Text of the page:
{-# LANGUAGE Trustworthy #-}
{-# LANGUAGE StandaloneDeriving #-}

-- |
-- Module      :  Control.Concurrent.Chan
-- Copyright   :  (c) The University of Glasgow 2001
-- License     :  BSD-style (see the file libraries/base/LICENSE)
-- Maintainer  :  libraries@haskell.org
-- Stability   :  experimental
-- Portability :  non-portable (concurrency)
-- Unbounded channels.
-- The channels are implemented with @MVar@s and therefore inherit all the
-- caveats that apply to @MVar@s (possibility of races, deadlocks etc). The
-- stm (software transactional memory) library has a more robust implementation
-- of channels called @TChan@s.

module Control.Concurrent.Chan
          -- * The 'Chan' type
        Chan,                   -- abstract

          -- * Operations

          -- * Stream interface
   ) where

import System.IO.Unsafe         ( unsafeInterleaveIO )
import Control.Concurrent.MVar
import Control.Exception (mask_)

#define _UPK_(x) {-# UNPACK #-} !(x)

-- A channel is represented by two @MVar@s keeping track of the two ends
-- of the channel contents,i.e.,  the read- and write ends. Empty @MVar@s
-- are used to handle consumers trying to read from an empty channel.

-- |'Chan' is an abstract type representing an unbounded FIFO channel.
data Chan a
 = Chan _UPK_(MVar (Stream a))
        _UPK_(MVar (Stream a)) -- Invariant: the Stream a is always an empty MVar
   deriving (Eq)

type Stream a = MVar (ChItem a)

data ChItem a = ChItem a _UPK_(Stream a)
  -- benchmarks show that unboxing the MVar here is worthwhile, because
  -- although it leads to higher allocation, the channel data takes up
  -- less space and is therefore quicker to GC.

-- See the Concurrent Haskell paper for a diagram explaining the
-- how the different channel operations proceed.

-- @newChan@ sets up the read and write end of a channel by initialising
-- these two @MVar@s with an empty @MVar@.

-- |Build and returns a new instance of 'Chan'.
newChan :: IO (Chan a)
newChan = do
   hole  <- newEmptyMVar
   readVar  <- newMVar hole
   writeVar <- newMVar hole
   return (Chan readVar writeVar)

-- To put an element on a channel, a new hole at the write end is created.
-- What was previously the empty @MVar@ at the back of the channel is then
-- filled in with a new stream element holding the entered value and the
-- new hole.

-- |Write a value to a 'Chan'.
writeChan :: Chan a -> a -> IO ()
writeChan (Chan _ writeVar) val = do
  new_hole <- newEmptyMVar
  mask_ $ do
    old_hole <- takeMVar writeVar
    putMVar old_hole (ChItem val new_hole)
    putMVar writeVar new_hole

-- The reason we don't simply do this:
--    modifyMVar_ writeVar $ \old_hole -> do
--      putMVar old_hole (ChItem val new_hole)
--      return new_hole
-- is because if an asynchronous exception is received after the 'putMVar'
-- completes and before modifyMVar_ installs the new value, it will set the
-- Chan's write end to a filled hole.

-- |Read the next value from the 'Chan'. Blocks when the channel is empty. Since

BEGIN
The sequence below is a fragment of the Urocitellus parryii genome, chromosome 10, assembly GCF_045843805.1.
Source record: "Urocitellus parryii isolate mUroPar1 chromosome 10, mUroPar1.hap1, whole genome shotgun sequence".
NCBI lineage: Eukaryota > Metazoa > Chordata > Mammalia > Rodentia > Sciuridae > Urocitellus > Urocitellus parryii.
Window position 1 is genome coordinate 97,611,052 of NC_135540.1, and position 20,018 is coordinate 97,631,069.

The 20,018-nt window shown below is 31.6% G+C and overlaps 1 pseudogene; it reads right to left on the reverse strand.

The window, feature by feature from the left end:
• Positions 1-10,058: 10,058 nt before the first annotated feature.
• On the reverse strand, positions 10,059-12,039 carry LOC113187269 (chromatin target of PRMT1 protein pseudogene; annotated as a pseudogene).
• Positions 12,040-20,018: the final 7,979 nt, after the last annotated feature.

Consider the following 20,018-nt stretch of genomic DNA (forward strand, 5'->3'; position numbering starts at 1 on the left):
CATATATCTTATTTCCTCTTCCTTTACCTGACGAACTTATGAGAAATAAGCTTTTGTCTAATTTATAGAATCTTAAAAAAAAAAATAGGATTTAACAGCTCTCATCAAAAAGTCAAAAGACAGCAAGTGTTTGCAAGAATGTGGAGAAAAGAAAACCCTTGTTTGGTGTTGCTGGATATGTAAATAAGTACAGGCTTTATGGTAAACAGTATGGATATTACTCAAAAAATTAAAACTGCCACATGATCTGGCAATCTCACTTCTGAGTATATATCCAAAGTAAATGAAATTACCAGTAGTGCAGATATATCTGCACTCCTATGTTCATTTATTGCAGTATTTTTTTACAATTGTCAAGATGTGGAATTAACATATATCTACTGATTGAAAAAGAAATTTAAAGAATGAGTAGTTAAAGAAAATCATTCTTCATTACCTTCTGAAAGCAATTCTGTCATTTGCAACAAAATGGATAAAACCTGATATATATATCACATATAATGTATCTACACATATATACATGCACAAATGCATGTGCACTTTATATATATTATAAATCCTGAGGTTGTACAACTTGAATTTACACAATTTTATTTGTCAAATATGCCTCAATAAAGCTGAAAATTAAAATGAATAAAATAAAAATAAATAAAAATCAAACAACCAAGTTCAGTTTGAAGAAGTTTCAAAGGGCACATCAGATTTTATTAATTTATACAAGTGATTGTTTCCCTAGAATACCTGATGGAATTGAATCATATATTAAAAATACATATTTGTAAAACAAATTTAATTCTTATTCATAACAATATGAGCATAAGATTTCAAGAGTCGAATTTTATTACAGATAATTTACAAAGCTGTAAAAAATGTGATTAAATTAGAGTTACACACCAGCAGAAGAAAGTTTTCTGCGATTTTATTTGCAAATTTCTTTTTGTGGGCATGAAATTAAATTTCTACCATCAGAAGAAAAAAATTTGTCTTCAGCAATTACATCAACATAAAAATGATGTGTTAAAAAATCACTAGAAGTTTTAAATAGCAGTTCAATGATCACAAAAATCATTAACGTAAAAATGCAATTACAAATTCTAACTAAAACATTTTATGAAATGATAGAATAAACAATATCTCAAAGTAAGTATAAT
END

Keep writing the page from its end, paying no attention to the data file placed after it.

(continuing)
-- the read end of a channel is an 'MVar', this operation inherits fairness
-- guarantees of 'MVar's (e.g. threads blocked in this operation are woken up in
-- FIFO order).
-- Throws 'BlockedIndefinitelyOnMVar' when the channel is empty and no other
-- thread holds a reference to the channel.
readChan :: Chan a -> IO a
readChan (Chan readVar _) = do
  modifyMVarMasked readVar $ \read_end -> do -- Note [modifyMVarMasked]
    (ChItem val new_read_end) <- readMVar read_end
        -- Use readMVar here, not takeMVar,
        -- else dupChan doesn't work
    return (new_read_end, val)

-- Note [modifyMVarMasked]
-- This prevents a theoretical deadlock if an asynchronous exception
-- happens during the readMVar while the MVar is empty.  In that case
-- the read_end MVar will be left empty, and subsequent readers will
-- deadlock.  Using modifyMVarMasked prevents this.  The deadlock can
-- be reproduced, but only by expanding readMVar and inserting an
-- artificial yield between its takeMVar and putMVar operations.

-- |Duplicate a 'Chan': the duplicate channel begins empty, but data written to
-- either channel from then on will be available from both.  Hence this creates
-- a kind of broadcast channel, where data written by anyone is seen by
-- everyone else.
-- (Note that a duplicated channel is not equal to its original.
-- So: @fmap (c /=) $ dupChan c@ returns @True@ for all @c@.)
dupChan :: Chan a -> IO (Chan a)
dupChan (Chan _ writeVar) = do
   hole       <- readMVar writeVar
   newReadVar <- newMVar hole
   return (Chan newReadVar writeVar)

-- |Put a data item back onto a channel, where it will be the next item read.
unGetChan :: Chan a -> a -> IO ()
unGetChan (Chan readVar _) val = do
   new_read_end <- newEmptyMVar
   modifyMVar_ readVar $ \read_end -> do
     putMVar new_read_end (ChItem val read_end)
     return new_read_end
{-# DEPRECATED unGetChan "if you need this operation, use Control.Concurrent.STM.TChan instead.  See <http://ghc.haskell.org/trac/ghc/ticket/4154> for details" #-} -- deprecated in 7.0

-- |Returns 'True' if the supplied 'Chan' is empty.
isEmptyChan :: Chan a -> IO Bool
isEmptyChan (Chan readVar writeVar) = do
   withMVar readVar $ \r -> do
     w <- readMVar writeVar
     let eq = r == w
     eq `seq` return eq
{-# DEPRECATED isEmptyChan "if you need this operation, use Control.Concurrent.STM.TChan instead.  See <http://ghc.haskell.org/trac/ghc/ticket/4154> for details" #-} -- deprecated in 7.0

-- Operators for interfacing with functional streams.

-- |Return a lazy list representing the contents of the supplied
-- 'Chan', much like 'System.IO.hGetContents'.
getChanContents :: Chan a -> IO [a]
getChanContents ch
  = unsafeInterleaveIO (do
        x  <- readChan ch
        xs <- getChanContents ch
        return (x:xs)

-- |Write an entire list of items to a 'Chan'.
writeList2Chan :: Chan a -> [a] -> IO ()
writeList2Chan ch ls = sequence_ (map (writeChan ch) ls)